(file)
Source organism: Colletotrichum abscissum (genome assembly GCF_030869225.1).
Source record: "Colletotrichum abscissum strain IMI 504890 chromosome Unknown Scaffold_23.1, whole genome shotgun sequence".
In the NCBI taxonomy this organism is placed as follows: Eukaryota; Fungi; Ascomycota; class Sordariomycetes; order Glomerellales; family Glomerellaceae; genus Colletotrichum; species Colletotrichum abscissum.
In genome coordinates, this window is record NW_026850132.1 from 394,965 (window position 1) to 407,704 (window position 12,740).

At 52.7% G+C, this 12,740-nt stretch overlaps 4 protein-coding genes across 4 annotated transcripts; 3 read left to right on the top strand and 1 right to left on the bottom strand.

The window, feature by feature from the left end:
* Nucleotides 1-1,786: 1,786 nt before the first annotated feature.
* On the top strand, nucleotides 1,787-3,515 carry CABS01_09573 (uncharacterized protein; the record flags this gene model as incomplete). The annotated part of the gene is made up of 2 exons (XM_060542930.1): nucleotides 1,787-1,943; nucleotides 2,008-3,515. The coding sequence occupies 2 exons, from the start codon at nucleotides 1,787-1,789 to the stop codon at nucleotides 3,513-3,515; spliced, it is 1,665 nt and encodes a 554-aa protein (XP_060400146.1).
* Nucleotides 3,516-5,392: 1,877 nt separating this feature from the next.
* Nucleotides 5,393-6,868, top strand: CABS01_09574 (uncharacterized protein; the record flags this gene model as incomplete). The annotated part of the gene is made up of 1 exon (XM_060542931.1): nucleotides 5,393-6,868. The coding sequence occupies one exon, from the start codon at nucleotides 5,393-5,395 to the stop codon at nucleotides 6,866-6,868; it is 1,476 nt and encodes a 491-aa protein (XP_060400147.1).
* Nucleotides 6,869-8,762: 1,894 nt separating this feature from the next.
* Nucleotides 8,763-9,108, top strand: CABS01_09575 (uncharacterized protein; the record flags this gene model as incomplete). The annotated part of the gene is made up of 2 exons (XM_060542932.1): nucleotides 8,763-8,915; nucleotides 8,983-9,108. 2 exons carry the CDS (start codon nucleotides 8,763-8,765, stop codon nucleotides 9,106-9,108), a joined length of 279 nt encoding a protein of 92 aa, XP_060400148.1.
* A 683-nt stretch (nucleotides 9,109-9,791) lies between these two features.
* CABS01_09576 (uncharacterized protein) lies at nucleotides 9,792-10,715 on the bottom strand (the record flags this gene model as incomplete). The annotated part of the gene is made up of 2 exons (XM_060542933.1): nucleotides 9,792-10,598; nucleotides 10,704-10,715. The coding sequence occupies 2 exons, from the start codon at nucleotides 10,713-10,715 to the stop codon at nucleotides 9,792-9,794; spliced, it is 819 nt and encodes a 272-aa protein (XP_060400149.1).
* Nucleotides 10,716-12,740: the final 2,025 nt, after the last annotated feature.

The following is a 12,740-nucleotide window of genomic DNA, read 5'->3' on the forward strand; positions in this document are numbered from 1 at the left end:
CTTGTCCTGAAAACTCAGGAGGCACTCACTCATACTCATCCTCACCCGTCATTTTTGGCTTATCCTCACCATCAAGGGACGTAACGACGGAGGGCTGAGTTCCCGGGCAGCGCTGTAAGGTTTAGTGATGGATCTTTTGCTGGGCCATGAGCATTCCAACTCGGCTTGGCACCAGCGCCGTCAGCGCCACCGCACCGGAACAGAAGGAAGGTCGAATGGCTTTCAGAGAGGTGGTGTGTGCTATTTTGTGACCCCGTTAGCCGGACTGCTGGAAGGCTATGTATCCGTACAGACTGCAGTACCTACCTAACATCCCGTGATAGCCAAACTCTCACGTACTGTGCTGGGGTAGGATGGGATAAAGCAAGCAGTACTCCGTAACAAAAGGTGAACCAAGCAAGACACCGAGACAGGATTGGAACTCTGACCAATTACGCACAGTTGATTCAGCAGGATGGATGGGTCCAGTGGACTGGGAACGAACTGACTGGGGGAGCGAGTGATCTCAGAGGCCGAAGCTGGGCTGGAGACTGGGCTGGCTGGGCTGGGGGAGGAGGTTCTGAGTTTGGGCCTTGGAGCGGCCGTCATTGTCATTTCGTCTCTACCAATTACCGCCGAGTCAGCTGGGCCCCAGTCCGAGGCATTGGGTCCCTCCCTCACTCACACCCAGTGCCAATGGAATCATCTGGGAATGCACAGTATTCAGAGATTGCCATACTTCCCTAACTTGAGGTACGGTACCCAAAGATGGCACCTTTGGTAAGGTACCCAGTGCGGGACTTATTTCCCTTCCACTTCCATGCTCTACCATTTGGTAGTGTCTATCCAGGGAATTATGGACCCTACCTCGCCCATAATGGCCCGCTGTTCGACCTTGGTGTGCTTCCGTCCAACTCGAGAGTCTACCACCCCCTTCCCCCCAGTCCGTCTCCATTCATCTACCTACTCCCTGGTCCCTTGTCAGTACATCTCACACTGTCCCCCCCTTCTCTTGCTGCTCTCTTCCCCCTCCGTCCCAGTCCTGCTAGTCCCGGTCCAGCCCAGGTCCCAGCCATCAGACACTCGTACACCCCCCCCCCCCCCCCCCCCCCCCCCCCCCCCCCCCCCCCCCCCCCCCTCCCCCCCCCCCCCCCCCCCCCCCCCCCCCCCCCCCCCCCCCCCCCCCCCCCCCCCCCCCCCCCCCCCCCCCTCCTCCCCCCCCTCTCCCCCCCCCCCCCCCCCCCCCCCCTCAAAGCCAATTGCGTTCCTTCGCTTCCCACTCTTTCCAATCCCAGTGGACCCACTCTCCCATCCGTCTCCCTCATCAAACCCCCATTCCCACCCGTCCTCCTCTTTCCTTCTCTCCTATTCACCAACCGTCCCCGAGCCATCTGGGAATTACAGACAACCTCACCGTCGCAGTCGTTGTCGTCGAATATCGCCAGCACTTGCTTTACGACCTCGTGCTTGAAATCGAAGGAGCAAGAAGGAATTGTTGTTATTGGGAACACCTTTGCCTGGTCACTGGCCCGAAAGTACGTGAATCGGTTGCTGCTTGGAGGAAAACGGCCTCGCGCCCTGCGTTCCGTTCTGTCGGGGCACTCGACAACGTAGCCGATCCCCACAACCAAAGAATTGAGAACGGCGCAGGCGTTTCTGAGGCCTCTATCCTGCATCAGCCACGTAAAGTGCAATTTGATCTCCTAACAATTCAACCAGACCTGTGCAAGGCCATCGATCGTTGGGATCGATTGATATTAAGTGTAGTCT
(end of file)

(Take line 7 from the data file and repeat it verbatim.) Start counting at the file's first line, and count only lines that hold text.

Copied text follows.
* Nucleotides 1-1,786: 1,786 nt before the first annotated feature.